At the TriBeCa Grand Hotel, filmgoers shed tears yesterday during
a documentary screening about a 7-year-old boy who lost his
mother on Sept. 11.
A few blocks away on Greenwich Street, families laughed and
munched on popcorn as they browsed local vendors' tables and
watched street performers make music.
At the Tribeca Film Festival, the moods in the neighborhood
that, once upon a time, stood in the shadow of the World Trade
Center shifted, changed, wafted on a spring breeze of renewal.
The festival - chaired by actor Robert De Niro and his partner,
Jane Rosenthal, and director Martin Scorsese - appeared to be
living up to its purpose of reviving the downtown scene.
Throngs crowded the streets in numbers unseen in the eight painful
months since the collapse of the Twin Towers. Along Greenwich
Street, which served as the unofficial heart of the first-time
event, a long line of potential viewers snaked outside the box
office, hoping for the chance to land tickets to a movie, a
panel discussion, anything...At the TriBeCa Grand...people watched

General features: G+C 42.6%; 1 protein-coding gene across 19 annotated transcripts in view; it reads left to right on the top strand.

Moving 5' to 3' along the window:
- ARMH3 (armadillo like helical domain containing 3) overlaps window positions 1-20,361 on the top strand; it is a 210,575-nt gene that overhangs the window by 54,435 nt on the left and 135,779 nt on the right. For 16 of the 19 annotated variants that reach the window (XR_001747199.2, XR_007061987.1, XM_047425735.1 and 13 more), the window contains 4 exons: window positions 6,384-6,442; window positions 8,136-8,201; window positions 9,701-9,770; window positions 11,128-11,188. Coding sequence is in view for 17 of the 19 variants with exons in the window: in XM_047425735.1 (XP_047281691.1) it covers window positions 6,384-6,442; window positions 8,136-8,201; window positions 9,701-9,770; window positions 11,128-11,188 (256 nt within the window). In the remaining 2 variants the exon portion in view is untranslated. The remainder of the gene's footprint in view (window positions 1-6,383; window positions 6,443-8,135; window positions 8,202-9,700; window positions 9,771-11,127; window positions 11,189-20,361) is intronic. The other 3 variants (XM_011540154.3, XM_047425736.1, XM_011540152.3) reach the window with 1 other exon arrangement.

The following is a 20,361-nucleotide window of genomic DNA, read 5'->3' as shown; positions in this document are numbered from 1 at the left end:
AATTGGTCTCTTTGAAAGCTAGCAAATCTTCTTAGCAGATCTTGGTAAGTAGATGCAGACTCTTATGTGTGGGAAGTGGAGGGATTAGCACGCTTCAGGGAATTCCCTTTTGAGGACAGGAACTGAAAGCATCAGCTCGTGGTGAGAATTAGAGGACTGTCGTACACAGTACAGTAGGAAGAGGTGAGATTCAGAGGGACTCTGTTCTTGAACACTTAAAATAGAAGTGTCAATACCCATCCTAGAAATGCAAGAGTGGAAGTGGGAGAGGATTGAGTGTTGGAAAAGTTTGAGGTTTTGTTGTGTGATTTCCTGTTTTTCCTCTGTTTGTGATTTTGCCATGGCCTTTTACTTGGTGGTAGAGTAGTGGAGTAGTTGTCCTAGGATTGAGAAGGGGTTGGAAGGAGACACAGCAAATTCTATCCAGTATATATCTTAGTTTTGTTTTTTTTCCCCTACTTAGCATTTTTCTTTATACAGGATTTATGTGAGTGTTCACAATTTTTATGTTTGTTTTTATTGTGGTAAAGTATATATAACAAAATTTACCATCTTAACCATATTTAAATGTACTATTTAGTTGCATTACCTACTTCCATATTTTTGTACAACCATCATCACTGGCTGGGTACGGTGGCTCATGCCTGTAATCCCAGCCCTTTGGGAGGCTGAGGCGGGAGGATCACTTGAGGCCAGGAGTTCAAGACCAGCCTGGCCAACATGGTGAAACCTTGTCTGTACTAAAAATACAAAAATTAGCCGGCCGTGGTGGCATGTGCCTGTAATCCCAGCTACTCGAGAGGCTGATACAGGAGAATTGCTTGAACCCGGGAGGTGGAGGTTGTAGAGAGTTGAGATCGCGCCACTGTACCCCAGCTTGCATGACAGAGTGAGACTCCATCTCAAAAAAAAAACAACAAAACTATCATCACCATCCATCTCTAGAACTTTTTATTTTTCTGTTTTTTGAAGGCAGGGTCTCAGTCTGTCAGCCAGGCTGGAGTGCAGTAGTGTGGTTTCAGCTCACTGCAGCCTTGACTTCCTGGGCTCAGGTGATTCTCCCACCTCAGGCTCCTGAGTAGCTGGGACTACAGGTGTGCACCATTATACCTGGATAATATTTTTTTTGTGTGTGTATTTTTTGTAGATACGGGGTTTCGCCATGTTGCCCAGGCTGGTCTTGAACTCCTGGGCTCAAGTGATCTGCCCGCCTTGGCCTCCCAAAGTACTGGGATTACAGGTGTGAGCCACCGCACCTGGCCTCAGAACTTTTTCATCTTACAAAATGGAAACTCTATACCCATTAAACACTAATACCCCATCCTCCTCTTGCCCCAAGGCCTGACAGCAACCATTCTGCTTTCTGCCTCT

a screening of the documentary "Telling Nicholas."
The impetus for the film, narrated by the director, James Ronald
Whitney, stemmed from a flier of a missing Staten Island woman
who worked at the World Trade Center. Filmed in the days after
Sept. 11, the documentary tells of a father who waited 10 days
before telling his son, Nicholas, that his mother was dead.
The documentary premieres on HBO tonight, Mother's Day.
"It was incredibly moving," said Rebekah Lee, who lives in TriBeCa.
"It shows the devastation of the families, and that's something
that I think people forget."
Whitney, the director, agreed.
"The film has to do with the loss of a parent and how a child
copes with that and how a family copes with that," Whitney said.
"You can rebuild the skyline. But you can't rebuild the infrastructure
of the family," he said.
Jamie Moore, 38, drove from the Catskills into Manhattan hoping
to see powerful documentaries such as "Telling Nicholas"
and maybe a few independent films. By midafternoon, there were
no more film tickets.
-- Margaret Ramirez